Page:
FSU honors the legacy of public servant Claude Pepper

Tim Chapin, Dean of FSU College of Social Sciences and Public Policy with Sen. Bob Graham, FSU President John Thrasher, and former first lady Adele Graham in the Claude Pepper museum (FSU Photo)

“One of the most gratifying things that I think a man can do, a woman can do, in a career is to have an honorable career in public service, be identified with meaningful legislation that helps people to live better and longer and healthier and happier.”

Those words were uttered by the late Sen. Claude Pepper, a man who represented Florida in the U.S. Senate for 14 years and in the U.S. House of Representatives for 26 years. He was dubbed the “spokesperson for the elderly” for his strong advocacy on behalf of the rights of older Americans.

Three entities inspired by the lifelong work of Pepper — the Claude Pepper Center, the Claude Pepper Foundation and the Pepper Institute on Aging and Public Policy — hosted a program featuring keynote speaker former U.S. Sen. Bob Graham at Florida State University on Thursday, Oct. 12.

The invitation-only crowd honored the legacy of Pepper and also celebrated the 40th anniversary of the Pepper Institute and the 20th anniversary of the Claude Pepper Center.

President John Thrasher introduced Graham, who also served two terms as governor of Florida and former U.S. Senator — and lauded the Pepper Institute for its achievements.

“I want to congratulate the Pepper Institute on Aging and Public Policy on its 40th anniversary,” Thrasher said. “For four decades, you’ve conducted research on aging and the implications it has for society in terms of the economy, health care, family relationships and public policy. This is important work that affects us all because, let’s face it, none of us are getting any younger.”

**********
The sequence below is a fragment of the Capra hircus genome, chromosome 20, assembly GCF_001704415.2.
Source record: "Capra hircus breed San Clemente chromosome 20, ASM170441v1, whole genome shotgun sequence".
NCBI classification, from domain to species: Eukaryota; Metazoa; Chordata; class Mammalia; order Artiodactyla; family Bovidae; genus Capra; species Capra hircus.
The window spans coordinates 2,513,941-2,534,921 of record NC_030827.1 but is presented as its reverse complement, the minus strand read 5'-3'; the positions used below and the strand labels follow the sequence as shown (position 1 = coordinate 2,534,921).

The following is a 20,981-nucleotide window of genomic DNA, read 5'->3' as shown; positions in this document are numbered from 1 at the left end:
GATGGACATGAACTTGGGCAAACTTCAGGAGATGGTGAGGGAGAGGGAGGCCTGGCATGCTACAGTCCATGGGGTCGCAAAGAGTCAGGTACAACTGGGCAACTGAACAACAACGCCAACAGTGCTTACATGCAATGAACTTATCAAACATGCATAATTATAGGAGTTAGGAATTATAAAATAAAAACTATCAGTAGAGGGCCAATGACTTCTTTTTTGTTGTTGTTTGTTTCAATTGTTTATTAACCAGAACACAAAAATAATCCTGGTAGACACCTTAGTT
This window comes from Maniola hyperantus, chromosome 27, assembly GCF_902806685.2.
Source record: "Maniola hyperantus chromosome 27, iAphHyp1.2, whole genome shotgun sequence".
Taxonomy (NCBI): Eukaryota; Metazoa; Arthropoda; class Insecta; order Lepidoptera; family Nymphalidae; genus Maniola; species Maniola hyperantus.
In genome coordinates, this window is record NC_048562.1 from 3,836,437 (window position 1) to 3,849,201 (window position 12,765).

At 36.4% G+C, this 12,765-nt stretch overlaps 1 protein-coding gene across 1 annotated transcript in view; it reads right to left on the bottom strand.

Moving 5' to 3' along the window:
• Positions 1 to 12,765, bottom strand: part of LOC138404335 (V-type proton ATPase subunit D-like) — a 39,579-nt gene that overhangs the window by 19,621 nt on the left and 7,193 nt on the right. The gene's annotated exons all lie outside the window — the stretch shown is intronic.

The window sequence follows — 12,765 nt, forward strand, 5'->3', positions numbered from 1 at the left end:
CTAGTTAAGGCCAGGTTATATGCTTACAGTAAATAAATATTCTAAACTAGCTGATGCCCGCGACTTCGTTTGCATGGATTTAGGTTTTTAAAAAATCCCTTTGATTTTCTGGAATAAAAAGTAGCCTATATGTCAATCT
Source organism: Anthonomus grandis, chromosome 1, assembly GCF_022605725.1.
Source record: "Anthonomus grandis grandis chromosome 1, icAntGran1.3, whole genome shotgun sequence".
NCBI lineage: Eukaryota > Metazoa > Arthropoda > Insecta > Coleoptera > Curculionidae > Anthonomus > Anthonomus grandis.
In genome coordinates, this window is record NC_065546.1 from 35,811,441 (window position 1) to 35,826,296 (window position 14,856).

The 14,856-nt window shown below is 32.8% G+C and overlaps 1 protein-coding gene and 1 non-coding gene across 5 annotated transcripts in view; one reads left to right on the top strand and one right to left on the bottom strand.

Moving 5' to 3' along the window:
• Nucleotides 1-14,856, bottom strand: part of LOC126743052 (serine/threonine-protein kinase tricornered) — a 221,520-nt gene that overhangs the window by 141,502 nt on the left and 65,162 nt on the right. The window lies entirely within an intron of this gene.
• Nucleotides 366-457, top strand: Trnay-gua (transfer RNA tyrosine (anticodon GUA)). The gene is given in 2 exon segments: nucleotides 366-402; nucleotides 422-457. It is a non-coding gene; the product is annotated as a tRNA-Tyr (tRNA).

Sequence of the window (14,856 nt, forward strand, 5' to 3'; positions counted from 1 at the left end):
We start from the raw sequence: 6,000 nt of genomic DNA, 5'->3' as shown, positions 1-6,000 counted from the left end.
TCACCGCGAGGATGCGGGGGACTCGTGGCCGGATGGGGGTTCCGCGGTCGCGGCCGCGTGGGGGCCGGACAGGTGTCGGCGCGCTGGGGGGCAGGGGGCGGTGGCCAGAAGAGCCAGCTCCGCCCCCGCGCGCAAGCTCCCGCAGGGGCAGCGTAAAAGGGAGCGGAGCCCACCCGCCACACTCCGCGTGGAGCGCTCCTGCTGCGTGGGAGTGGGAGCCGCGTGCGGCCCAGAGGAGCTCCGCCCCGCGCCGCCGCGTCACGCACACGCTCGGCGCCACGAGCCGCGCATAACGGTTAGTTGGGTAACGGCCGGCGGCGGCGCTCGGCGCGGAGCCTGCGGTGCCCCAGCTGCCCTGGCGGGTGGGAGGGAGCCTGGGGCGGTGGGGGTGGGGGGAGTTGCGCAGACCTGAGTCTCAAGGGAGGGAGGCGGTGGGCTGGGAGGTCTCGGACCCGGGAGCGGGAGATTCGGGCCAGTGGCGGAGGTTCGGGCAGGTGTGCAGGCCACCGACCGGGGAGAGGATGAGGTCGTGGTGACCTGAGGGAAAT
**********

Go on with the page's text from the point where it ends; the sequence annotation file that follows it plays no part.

The Pepper Institute got its start in the early 1970s, when the late William G. Bell, then an associate professor of Urban and Regional Planning, obtained permission to start a program in gerontology to pave the way for a center. In 1977, Bell received funding from the U.S. Administration on Aging to establish the Multidisciplinary Center on Gerontology at FSU.

Over the years the center would encounter changes in leadership, establish a long-standing relationship with the Claude Pepper Foundation and be formerly changed to an institute, ultimately housed in the Claude Pepper Center created in 1997.

Graham recounted a handful of stories that shaped Pepper’s life, legacy and the work taking place today in his name.

“He was a rock star,” Graham said. “You’d go into any audience, general audience, senior audience, educators, whatever grouping it might be and he was overwhelmed. They say in show business you never want to go after a kid’s act or a dog show. I will say in politics you did not want to follow Claude Pepper. That was a dangerous thing to do and would be very dispiriting to your own sense of self-worth.”

Graham’s wife, Adele, also joined in sharing her favorite memory of the longtime public servant.

“I loved Claude Pepper,” she said. “He was such an important part of my life. I was the only first lady in the country to be a registered lobbyist for the elderly. He told me, ‘I will take care of you, I will support you and we’ll do good things together,’ and we did.”

Decades later, the good work continues through the three entities in Tallahassee bearing his name.

The mission of the Claude Pepper Foundation is based upon the principles by which Pepper lived. He devoted his life to reducing poverty, injustice and oppression. He promoted policies and programs to improve health, provide economic opportunity and contribute to the social justice of all Americans with a special emphasis on the betterment of life for older adults.  

The Claude Pepper Center uses data from multiple sources to help inform policymakers, researchers, teachers, the media and the general public about the health, long-term care and income security challenges confronting the nation’s older citizens.

The Pepper Institute on Aging and Public Policy is FSU’s multidisciplinary hub for aging research and supports the work of two organizations serving Florida’s older adults — the Safe Mobility for Life Coalition and the Osher Lifelong Learning Institute at FSU.

The program ended with the announcement amount of a $2,000 donation from the Pepper Institute to the Bob Graham Center for Public Service’s “Rise Above Campaign,” which encourages engaged citizenship.